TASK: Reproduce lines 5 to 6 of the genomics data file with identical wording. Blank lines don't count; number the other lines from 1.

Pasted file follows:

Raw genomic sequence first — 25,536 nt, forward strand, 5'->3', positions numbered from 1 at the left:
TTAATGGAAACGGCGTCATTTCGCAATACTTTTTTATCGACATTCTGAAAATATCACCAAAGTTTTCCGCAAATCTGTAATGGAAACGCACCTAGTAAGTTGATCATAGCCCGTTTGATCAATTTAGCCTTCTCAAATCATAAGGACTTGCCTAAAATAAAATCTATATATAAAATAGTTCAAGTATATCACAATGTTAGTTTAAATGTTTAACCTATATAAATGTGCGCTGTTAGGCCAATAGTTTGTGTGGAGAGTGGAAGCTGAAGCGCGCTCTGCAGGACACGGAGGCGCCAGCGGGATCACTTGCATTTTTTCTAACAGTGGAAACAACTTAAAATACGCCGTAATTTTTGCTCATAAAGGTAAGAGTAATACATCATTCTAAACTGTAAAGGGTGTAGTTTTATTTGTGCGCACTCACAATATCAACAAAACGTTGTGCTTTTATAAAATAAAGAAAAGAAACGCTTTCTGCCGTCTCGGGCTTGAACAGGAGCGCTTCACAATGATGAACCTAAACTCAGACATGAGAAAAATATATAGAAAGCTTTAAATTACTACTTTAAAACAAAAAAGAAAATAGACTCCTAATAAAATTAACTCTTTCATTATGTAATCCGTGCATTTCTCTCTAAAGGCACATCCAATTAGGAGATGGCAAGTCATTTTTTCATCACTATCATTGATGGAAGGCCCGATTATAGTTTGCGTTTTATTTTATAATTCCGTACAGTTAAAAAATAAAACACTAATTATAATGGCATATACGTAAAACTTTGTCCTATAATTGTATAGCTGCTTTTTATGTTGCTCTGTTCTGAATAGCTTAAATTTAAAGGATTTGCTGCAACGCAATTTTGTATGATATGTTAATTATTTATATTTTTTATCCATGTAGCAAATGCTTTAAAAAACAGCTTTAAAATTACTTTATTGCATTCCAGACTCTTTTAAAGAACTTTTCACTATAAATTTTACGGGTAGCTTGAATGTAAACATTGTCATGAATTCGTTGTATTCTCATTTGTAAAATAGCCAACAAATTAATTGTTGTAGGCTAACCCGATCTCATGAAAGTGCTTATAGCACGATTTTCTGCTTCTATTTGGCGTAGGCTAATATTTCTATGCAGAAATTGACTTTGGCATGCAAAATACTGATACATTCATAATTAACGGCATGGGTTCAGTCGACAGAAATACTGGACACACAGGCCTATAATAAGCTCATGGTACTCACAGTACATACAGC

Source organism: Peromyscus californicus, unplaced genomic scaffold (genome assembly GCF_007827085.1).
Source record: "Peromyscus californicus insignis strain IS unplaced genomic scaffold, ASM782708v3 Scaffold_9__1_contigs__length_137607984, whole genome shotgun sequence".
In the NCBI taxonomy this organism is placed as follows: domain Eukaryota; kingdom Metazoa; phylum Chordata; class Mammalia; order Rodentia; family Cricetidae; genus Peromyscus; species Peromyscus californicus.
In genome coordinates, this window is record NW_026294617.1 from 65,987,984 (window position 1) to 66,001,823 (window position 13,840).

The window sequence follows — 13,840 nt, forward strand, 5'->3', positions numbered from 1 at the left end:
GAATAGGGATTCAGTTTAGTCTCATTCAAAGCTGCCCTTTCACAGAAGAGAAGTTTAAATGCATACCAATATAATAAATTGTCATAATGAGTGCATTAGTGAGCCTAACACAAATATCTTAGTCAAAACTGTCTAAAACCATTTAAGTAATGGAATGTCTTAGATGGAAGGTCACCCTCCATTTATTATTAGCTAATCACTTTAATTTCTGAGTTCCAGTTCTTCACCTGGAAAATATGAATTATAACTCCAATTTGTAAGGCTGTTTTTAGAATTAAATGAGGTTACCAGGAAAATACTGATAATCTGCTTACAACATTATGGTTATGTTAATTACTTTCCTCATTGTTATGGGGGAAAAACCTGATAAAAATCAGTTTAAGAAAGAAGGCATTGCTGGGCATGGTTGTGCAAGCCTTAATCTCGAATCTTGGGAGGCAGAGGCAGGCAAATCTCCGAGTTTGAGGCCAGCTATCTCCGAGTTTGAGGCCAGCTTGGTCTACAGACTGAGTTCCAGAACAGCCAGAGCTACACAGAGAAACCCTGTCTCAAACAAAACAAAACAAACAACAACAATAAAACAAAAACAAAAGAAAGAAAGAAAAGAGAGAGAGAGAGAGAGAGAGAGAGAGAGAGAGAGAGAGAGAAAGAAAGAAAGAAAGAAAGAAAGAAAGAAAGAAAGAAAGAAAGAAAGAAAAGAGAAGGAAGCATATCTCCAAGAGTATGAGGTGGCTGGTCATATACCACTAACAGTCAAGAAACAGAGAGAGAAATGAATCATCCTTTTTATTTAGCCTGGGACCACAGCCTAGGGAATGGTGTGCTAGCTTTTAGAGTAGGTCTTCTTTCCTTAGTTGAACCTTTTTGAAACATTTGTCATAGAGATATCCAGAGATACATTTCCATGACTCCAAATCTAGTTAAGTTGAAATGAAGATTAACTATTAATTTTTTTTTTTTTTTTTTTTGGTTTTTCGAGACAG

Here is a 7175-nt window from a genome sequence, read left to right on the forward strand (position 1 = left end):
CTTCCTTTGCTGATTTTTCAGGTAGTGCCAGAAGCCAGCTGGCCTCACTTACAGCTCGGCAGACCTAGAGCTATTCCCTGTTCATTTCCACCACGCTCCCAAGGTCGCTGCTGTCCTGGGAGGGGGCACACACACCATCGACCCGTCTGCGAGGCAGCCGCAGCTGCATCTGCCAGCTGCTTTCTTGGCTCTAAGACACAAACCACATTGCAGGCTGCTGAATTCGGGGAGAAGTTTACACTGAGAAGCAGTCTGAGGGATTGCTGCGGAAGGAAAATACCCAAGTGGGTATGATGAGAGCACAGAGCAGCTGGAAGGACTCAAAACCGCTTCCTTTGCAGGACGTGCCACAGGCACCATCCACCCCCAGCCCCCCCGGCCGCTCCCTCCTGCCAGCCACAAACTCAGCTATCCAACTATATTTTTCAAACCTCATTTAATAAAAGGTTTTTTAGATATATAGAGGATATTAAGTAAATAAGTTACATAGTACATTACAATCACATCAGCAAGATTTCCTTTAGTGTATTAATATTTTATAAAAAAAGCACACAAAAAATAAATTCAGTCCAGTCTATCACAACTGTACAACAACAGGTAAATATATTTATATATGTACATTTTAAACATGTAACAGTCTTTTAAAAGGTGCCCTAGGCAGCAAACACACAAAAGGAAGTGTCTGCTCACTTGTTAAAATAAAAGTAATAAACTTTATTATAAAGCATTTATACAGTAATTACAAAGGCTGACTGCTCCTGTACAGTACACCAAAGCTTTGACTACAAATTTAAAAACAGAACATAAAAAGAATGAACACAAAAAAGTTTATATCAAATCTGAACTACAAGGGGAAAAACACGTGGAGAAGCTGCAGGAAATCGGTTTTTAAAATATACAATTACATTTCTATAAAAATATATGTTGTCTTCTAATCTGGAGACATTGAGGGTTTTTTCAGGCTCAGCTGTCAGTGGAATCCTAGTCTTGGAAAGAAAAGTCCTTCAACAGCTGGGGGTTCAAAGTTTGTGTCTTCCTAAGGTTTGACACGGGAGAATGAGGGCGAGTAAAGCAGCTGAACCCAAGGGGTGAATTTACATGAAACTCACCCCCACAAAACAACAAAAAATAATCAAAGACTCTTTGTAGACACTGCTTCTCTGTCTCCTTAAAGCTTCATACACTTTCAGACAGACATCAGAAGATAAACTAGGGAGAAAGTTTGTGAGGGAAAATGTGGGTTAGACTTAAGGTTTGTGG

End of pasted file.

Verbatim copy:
In the NCBI taxonomy this organism is placed as follows: domain Eukaryota; kingdom Metazoa; phylum Chordata; class Mammalia; order Rodentia; family Cricetidae; genus Peromyscus; species Peromyscus californicus.
In genome coordinates, this window is record NW_026294617.1 from 65,987,984 (window position 1) to 66,001,823 (window position 13,840).